By Michael T. Bello
Published Feb 22, 2015 at 4:38 PM ET; Updated Mar 2, 2015 at 10:22 PM ET

Hartford, CT — Trinity defeated St. Lawrence 7-2 before a home crowd at the Kellner Squash Center, winning the Potter Cup and the 2015 national men’s team title.

For the first time in Men’s National Team Championships (NTC) history, the contest for the national title was between two non-Ivy institutions. At least one Ivy League team has reached the Potter Cup final since the NTC began in 1989.

Of course, Trinity’s appearance in the Potter Cup is nothing new; this is the 19th consecutive year the Bantams have reached the final. Between 1998 and 2012, Trinity didn’t lose a match, an unprecedented streak that included 13 national titles. But the presence of a team other than Harvard, Yale, or Princeton — the only other teams to reach the NTC finals — is a significant change, especially since this year also marks the first time the two finalists have been from NCAA DIII institutions.

St. Lawrence didn’t even have a varsity squash program when Trinity started winning national titles. The Saints’ first season as a varsity was 1999-2000. They finished that season ranked 30th in the nation, at a time when there were only 36 ranked teams. Since then, the Saints have been steadily climbing the rankings under the leadership of head coach Chris Abplanalp, winning back-to-back C Division (Summers Cup) titles in 2007 and 2008. By 2013, they had reached the A Division, where they lost 1-8 in the first round to eventual champions Trinity.

This season, both St. Lawrence and Trinity had only one loss coming into the championship weekend. Trinity had lost 4-5 to Rochester, and St. Lawrence had lost 2-7 to Trinity in mid-January. Trinity had won the 2015 NESCAC championship, and St. Lawrence had won the Liberty League title back in November by beating Rochester 6-3.

In the opening round of Potter Cup play, St. Lawrence swept Franklin and Marshall 9-0, while Trinity defeated Penn 8-1. In the semifinals, Trinity took care of A Division newcomers Columbia, winning 7-2. St. Lawrence faced Harvard, the defending national champions, and while the Saints were able to clinch a berth in the final relatively early, it was a long, physical match. The final score was St. Lawrence 5, Harvard 4.

Today’s final began with the #3, #6, and #9 matches. At #3, Trinity’s Rick Penders faced St. Lawrence’s Ahmed Bayoumy, and at #6, St. Lawrence’s Hussein Elrayes took on Trinity’s James Evans. St. Lawrence’s Chris Fernandez played Omar Allaudin of Trinity at #9; aside from Fernandez, a senior tri-captain, all the players in the first flight of matches were first-year players.

Penders took control of the #3 match, winning in three games. At #9, Allaudin and Fernandez were matched point for point through two games, but Allaudin maintained enough of an edge to win 13-11 and then 11-9. Fernandez couldn’t close the gap, and Allaudin won 11-5 in the third to take the match. Evans claimed the first game at #6, but Elrayes came back to win the next two. Evans rallied to tie the match 2-all in games, electrifying the crowd. Elrayes jumped out to an early lead in the fifth game, but Evans came back and ran up the score. Though Elrayes started to close the gap, it wasn’t enough: Evans won 11-7 in the fifth. Trinity led 3-0 after the first round of matches.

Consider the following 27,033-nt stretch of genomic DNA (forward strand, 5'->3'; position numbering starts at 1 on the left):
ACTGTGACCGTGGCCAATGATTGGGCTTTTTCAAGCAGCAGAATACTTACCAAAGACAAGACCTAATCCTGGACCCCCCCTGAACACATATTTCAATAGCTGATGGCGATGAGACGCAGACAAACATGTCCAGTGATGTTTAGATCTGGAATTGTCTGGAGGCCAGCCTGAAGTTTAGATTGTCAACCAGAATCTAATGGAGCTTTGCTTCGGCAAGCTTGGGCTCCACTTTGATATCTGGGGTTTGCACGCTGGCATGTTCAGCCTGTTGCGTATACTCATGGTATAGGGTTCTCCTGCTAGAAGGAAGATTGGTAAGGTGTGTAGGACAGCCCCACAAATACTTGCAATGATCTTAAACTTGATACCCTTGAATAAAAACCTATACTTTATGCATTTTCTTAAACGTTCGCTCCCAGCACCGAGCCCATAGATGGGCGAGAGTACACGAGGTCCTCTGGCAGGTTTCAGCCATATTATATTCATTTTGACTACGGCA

The match-ups in the second wave were Trinity senior Miled Zarazua versus St. Lawrence freshman Edgar Zayas at #2; St. Lawrence senior tri-captain Anderson Good versus Trinity senior co-captain Karan Malik at #5; and Trinity sophomore Affeeq Ismail versus St. Lawrence freshman Lockie Munro at #8.

Zarazua trailed Zayas throughout much of a close game 1, but the Trinity senior’s experience showed: he tied the game at 9-all and went on to win 11-9. Zarazua came out strong in the second game, building up a sizable lead, but Zayas began to regroup and tied the match 1-1 with an 11-9 win.  Zayas took control in the third and won 11-6, but the fourth game was again very close. At game ball, Zarazua sent Zayas scrambling across the court. Zayas dove, recovered, and lunged for another ball from Zarazua, but he couldn’t make it. Zarazua’s 11-9 win forced a fifth game.

As Zayas and Zarazua were playing, cheers rose from the court behind them as Malik defeated Good in three games. Trinity was up four matches overall, but Zayas was unfazed. Zarazua held him at nine points as long as possible, but the freshman took the final game 11-8, giving the Saints their first point.

The #8 match was just as tight. Munro won the first game 11-8, and Ismail answered by winning the second 11-7. The third game went to tie-breakers, and Munro prevailed again. Ismail came back strong in the fourth game, winning 11-4. Munro and Ismail went point for point in the fifth, and they were tied at 8-all. Then Ismail began to pull away. Munro reached nine points but that was it. Ismail won 11-9 in the fifth, and the Bantams had their fifth match. There were matches left to be played, but the final outcome was decided: Trinity had won the 2015 Men’s National Team Championship!

The final score was Trinity 7, St. Lawrence 2.

The Bantams are led by head coach Paul Assaiante and assistant coaches Chris Binnie and Vikram Malhotra. Malik and Moustafa Hamada are co-captains. This is Trinity’s fifteenth national title.